The Canadian writer-director of a controversial film about Turkey’s historical genocide says he’s surprised a country that seemed so committed to starting a dialogue about its painful past has postponed screening the film amid fears of attacks.
Atom Egoyan, whose award-winning film Ararat was scheduled to begin showing in Turkey on Jan. 16, said he’s still waiting to hear more details from the Turkish film distributor about why its screening was scuttled.
“The only way I can understand this being postponed is if these threats were taken very seriously. What I can’t determine is whether the threats were against the distributor or against the government as well,” he said, noting that he has been scouring the Internet looking for credible information.
Just before the new year, the Turkish cultural minister agreed to release the film, saying it could trigger a dialogue.
“All of those were huge and significant statements, so it seems surprising to me that a few days later the whole process is scuttled and postponed,” Egoyan said.
Ararat focuses on the bloody years between 1915 and 1923, when 1.5 million Armenians died while being expelled from Turkey, and carries forward to the present, depicting a family in modern-day, multicultural Toronto, struggling to deal with the wounds left by the genocide.
Turkish nationalists have denounced it as propaganda and the former Turkish cultural minister refused to allow it to be screened.
“I’ve had lots of threats making this movie, all the way along, actually … but I really didn’t take them seriously,” Egoyan said.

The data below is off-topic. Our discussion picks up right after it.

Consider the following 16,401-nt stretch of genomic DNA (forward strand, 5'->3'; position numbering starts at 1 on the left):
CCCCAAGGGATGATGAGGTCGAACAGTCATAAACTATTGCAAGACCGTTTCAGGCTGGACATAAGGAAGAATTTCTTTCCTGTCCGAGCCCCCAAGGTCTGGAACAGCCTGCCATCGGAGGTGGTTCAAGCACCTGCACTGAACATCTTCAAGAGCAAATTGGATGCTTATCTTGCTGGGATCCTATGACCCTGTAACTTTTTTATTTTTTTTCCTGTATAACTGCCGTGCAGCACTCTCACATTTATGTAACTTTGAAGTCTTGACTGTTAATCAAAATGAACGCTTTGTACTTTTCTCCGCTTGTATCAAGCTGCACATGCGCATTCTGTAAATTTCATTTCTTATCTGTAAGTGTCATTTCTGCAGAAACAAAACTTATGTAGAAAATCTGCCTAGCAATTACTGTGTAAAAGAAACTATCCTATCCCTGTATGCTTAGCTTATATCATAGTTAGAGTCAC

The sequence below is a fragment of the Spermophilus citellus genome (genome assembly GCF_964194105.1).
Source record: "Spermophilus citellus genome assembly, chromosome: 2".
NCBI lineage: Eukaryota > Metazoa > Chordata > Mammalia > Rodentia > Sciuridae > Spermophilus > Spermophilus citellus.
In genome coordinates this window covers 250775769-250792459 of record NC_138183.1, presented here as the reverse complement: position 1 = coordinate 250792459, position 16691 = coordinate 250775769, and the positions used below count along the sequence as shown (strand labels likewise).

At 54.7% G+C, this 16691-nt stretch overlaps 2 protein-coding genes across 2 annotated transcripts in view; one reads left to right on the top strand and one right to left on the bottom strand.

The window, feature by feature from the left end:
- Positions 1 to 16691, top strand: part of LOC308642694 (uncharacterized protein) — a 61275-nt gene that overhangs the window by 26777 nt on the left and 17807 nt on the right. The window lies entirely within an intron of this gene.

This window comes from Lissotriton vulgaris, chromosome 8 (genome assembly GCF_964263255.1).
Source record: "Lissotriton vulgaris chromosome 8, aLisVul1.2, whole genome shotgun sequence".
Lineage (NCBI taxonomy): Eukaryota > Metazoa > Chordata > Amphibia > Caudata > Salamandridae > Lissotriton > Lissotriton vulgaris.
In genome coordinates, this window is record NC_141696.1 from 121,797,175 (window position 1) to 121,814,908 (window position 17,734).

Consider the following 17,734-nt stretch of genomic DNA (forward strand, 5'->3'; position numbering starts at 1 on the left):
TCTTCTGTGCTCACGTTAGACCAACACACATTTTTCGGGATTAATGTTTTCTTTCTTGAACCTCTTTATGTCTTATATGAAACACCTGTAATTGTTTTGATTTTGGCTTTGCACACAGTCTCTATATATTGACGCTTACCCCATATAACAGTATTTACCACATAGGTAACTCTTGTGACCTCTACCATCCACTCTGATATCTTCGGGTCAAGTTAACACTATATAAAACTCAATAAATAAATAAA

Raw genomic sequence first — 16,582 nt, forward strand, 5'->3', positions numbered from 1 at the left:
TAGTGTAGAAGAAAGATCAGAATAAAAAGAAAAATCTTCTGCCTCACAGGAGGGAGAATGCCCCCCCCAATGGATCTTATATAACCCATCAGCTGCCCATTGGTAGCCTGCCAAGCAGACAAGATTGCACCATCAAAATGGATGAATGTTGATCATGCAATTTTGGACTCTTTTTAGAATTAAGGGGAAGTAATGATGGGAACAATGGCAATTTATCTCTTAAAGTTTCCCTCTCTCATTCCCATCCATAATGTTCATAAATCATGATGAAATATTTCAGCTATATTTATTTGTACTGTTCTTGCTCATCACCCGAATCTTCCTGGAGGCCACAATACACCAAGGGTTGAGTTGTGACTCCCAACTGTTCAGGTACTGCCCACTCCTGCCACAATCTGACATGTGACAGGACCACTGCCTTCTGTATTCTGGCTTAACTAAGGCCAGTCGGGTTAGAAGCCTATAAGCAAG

The Armenian National Committee of Canada said the film distributor, Istanbul-based Belge Films, pulled the film’s release after receiving threats from Ulku Ocaklari, a group with ties to the Grey Wolves, a nationalist paramilitary group, as well as the Turkish military and intelligence units.
Egoyan said he’s uncertain of the exact nature of the threats, but acknowledged that the group has a history of violence.
“I really don’t know the internal situation enough, but I do know that that group was linked to a number of very violent actions,” he said. “I do know that this group is very opposed to the government on this issue. It sees the government as a traitor to the Turkish nationalist cause.”
Egoyan suspects the people making the threats haven’t seen the film.
“It’s a complex and considered piece of work, it’s not a blunt propagandistic movie,” he said.
The Turkish government censored at least one scene in the film, showing a Turkish soldier raping an Armenian woman.
“As an artist I can’t condone any cuts on the movie at all. The imagery that it shows is so carefully considered, any attempt to change or delete moments is reprehensible,” Egoyan said.